Thomas Jefferson is celebrating the big 2-7-1 this week, and we have 10 interesting facts about the versatile Founding Father.
He was born on April 13, 1743, in Virginia and died on July 4, 1826 on the 50th anniversary of the signing of the Declaration of Independence.
Jefferson is best known for his role in writing the Declaration of Independence, his foreign service, his two terms as president, and his omnipresent face on the modern nickel.
The well-rounded Jefferson was also a Renaissance man who was intellectually curious about many things.
Here are 10 interesting facts about Jefferson’s pursuit of knowledge:
1. Thomas Jefferson really, really liked books. The third president, after his retirement, sold his library of 6,500 volumes to the Library of Congress after it was ransacked by the British. Jefferson needed the cash to pay off debts, but he started buying more books. “I cannot live without books,” he told John Adams.
2. Jefferson the economist. Jefferson was deeply engaged in economic theory, which he learned to love during his time in France. He was a friend and translator to leading European theorists; he believed in the free market policies; and he opposed bank notes as currency.
3. Jefferson the architect. He designed the rotunda for the University of Virginia, his own home at Monticello, and the Virginia State Capitol in Richmond. Monticello has some good resources about what he called the “hobby of my old age,” though architecture actually a lifetime pursuit. Monticello and the University of Virginia are on the World Heritage List.
4. Jefferson the food lover. On his return from France, Jefferson brought his love of that nation’s cuisine back with him. James Hemings went to France as his slave, and the pair agreed that if Hemings learned how to make French cuisine, he would be freed on his return to America.
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5. Jefferson the wine snob. Yes, Jefferson brought his love of French wine back to America, too. He had two vineyards at Monticello, which he apparently used to experiment with. Acknowledged as a great wine expert of early America, he sought to promote wine as an alternative to whiskey and cider.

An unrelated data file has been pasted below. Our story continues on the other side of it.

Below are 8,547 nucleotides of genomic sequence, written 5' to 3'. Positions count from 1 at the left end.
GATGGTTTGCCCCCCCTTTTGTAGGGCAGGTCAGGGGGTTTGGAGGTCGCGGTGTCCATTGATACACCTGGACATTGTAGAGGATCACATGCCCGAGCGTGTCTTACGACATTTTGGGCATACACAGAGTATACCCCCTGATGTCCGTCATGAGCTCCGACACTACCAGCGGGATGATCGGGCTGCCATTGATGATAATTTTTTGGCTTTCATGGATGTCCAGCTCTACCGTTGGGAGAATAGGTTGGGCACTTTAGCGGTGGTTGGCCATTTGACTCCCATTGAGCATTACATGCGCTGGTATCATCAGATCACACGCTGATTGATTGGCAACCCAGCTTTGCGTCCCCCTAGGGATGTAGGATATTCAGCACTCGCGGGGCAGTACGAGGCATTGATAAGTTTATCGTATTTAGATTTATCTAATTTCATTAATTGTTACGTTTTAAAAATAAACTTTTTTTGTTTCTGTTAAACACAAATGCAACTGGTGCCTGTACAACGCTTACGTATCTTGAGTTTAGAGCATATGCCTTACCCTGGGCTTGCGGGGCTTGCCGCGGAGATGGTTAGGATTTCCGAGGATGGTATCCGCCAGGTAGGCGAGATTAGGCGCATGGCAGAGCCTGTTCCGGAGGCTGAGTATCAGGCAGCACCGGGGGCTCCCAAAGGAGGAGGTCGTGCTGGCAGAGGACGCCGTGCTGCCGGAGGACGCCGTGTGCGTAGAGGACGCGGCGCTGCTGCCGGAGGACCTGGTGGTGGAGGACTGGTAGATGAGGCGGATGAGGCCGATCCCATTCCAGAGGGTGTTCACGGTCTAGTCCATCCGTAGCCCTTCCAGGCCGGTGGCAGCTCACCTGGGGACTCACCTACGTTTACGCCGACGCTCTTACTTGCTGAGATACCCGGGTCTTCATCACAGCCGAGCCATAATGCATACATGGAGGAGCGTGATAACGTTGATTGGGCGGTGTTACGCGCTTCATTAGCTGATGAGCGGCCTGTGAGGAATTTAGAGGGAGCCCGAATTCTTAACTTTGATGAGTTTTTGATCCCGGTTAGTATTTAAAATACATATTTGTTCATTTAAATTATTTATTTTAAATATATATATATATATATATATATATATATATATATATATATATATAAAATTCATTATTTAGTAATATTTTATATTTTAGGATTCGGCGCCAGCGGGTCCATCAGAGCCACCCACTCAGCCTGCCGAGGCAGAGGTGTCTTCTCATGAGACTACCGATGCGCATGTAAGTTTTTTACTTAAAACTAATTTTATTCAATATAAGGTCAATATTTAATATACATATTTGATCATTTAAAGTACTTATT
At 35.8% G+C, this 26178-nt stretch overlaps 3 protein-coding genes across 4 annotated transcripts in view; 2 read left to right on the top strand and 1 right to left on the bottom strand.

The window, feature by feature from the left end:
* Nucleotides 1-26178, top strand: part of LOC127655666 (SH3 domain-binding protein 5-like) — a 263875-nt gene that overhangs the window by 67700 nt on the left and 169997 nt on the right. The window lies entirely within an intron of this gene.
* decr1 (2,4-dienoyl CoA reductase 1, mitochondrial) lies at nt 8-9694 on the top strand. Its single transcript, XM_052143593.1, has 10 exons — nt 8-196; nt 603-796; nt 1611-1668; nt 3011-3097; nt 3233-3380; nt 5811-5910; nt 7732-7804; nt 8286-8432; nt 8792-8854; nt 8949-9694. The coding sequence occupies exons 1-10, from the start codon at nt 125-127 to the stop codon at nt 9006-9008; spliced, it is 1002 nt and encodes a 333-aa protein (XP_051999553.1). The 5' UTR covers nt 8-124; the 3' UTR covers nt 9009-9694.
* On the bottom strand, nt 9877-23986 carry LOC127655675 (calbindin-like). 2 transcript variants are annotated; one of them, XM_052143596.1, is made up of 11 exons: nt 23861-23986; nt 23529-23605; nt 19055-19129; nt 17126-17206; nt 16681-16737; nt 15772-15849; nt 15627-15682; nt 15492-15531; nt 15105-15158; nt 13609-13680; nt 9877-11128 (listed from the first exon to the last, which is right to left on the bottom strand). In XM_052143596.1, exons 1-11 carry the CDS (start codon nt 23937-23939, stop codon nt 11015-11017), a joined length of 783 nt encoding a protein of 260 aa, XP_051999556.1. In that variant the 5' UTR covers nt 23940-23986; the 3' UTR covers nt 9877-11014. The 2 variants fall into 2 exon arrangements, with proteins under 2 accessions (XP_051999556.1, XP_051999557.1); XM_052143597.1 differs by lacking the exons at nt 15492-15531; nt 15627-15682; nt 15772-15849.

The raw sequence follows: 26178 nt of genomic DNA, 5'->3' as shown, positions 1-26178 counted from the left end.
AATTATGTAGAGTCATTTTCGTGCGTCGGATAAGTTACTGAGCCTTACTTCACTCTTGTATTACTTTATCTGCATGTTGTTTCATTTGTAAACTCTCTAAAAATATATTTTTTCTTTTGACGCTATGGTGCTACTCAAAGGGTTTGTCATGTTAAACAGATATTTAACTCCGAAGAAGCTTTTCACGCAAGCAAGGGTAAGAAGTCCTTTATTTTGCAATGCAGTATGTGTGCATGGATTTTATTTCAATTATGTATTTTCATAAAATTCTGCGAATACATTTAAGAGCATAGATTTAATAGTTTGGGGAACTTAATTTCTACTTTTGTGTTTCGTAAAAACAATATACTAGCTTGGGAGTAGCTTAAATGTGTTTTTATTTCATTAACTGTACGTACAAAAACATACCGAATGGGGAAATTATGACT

6. Jefferson the agriculturalist. He believed in the United States as an agrarian society, in part, because it would make the nation independent from other nations. Jefferson practiced what he taught: He was one of the first American farmers to employ crop rotation and redesigned the plow to make it more efficient.
7. Jefferson the paleontologist. He was also obsessed with fossils and was involved in a great debate about the mammoth that became a political cause. Jefferson raised the profile of paleontology as president, and he has a mammoth named after him.
8. Jefferson the astronomer. Jefferson loved stargazing almost as much as he liked books. He made sure astronomy was taught at the University of Virginia, and he designed what may have been the first observatory in the United States.
9. Jefferson the writer. He was a prolific writer during his lifetime, with his authorship of the Declaration of Independence and the Virginia Statute for Religious Freedom included in his epitaph (instead of his two terms as president). The Thomas Jefferson Papers at the Library of Congress includes about 27,000 documents, including his extensive correspondence with key historical figures.
10. Jefferson the musician. He took violin lessons as a child and played the violin as he courted his future wife, Martha Skelton. Jefferson spent considerable time studying the violin as an instrument, but by 1778 he complained about music being played in the New World as being in a “state of deplorable barbarism.”
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